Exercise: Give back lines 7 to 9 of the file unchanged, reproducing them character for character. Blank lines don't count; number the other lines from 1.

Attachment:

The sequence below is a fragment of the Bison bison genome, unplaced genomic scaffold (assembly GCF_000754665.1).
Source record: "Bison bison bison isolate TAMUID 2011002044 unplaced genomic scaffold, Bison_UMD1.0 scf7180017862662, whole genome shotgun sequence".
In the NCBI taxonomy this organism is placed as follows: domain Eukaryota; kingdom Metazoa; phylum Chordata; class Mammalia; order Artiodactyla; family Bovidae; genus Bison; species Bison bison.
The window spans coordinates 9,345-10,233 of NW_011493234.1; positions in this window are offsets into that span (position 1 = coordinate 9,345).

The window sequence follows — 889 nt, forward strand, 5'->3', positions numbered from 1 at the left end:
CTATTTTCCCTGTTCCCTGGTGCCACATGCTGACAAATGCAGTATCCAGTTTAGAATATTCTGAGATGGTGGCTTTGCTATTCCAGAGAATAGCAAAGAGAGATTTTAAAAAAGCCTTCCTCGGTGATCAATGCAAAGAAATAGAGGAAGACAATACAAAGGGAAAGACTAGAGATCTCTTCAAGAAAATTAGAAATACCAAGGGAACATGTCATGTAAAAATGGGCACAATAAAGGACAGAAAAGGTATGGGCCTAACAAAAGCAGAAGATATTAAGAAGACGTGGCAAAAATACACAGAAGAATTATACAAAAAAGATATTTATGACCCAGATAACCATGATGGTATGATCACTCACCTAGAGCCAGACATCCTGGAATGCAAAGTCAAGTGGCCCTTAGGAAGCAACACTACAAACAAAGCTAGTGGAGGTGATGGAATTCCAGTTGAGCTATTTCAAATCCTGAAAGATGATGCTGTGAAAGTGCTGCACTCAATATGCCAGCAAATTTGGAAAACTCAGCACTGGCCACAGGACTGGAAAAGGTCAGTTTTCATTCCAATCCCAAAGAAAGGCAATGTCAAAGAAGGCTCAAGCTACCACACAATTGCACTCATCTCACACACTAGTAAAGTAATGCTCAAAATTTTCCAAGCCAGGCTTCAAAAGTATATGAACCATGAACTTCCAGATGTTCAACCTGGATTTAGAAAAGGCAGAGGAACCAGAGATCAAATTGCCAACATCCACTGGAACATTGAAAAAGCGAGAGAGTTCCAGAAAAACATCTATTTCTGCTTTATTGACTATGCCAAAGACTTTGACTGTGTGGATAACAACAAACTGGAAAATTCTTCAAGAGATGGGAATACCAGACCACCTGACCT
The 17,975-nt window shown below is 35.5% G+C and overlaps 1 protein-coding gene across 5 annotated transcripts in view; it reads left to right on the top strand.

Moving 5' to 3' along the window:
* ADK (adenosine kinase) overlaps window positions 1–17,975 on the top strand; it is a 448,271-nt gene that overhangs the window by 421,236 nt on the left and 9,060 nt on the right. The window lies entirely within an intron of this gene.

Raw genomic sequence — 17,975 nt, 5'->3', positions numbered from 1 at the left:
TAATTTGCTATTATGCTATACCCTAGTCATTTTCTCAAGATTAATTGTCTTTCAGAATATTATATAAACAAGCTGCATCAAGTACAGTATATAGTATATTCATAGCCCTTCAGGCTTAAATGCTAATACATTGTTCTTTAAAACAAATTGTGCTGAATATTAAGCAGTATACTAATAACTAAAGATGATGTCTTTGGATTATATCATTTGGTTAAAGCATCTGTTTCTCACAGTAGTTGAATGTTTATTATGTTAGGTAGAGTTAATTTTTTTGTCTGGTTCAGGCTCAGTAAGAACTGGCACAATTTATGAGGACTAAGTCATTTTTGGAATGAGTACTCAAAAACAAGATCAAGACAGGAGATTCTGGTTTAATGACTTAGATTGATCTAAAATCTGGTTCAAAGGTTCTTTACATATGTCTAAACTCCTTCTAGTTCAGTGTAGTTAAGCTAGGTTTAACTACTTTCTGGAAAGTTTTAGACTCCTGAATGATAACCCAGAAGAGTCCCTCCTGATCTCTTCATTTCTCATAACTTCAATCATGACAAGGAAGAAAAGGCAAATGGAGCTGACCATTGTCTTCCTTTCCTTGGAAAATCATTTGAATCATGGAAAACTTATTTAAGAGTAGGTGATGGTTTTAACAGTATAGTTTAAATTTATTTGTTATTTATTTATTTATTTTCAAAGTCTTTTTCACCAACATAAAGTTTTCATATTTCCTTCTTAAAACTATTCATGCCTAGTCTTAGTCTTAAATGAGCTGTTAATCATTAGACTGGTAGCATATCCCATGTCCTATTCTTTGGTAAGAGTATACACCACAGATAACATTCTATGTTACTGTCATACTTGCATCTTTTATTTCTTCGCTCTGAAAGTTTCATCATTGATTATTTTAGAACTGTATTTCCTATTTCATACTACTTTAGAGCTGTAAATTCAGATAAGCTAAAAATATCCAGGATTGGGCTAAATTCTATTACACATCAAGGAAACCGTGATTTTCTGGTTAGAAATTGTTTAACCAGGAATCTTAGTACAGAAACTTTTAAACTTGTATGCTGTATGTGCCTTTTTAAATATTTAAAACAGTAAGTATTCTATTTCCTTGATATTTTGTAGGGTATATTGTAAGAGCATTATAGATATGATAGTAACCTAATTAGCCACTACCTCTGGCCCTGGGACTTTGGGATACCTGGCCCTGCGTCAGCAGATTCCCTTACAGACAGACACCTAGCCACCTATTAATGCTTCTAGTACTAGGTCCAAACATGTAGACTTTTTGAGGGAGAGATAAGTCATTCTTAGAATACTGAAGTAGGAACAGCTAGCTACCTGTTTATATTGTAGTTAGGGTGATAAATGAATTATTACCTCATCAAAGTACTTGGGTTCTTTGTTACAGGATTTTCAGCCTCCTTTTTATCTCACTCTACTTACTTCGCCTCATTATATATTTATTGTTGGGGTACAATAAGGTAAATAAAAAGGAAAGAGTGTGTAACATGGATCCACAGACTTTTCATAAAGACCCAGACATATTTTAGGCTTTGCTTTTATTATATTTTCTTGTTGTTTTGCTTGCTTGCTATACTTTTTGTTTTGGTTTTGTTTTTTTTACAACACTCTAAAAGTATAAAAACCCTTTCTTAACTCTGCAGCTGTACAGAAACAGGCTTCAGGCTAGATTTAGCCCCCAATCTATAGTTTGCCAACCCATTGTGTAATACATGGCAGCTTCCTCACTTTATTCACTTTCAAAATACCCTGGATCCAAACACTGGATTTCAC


The 17,975-nt window shown below is 35.5% G+C and overlaps 1 protein-coding gene across 5 annotated transcripts in view; it reads left to right on the top strand.

Moving 5' to 3' along the window:
* ADK (adenosine kinase) overlaps window positions 1–17,975 on the top strand; it is a 448,271-nt gene that overhangs the window by 421,236 nt on the left and 9,060 nt on the right. The window lies entirely within an intron of this gene.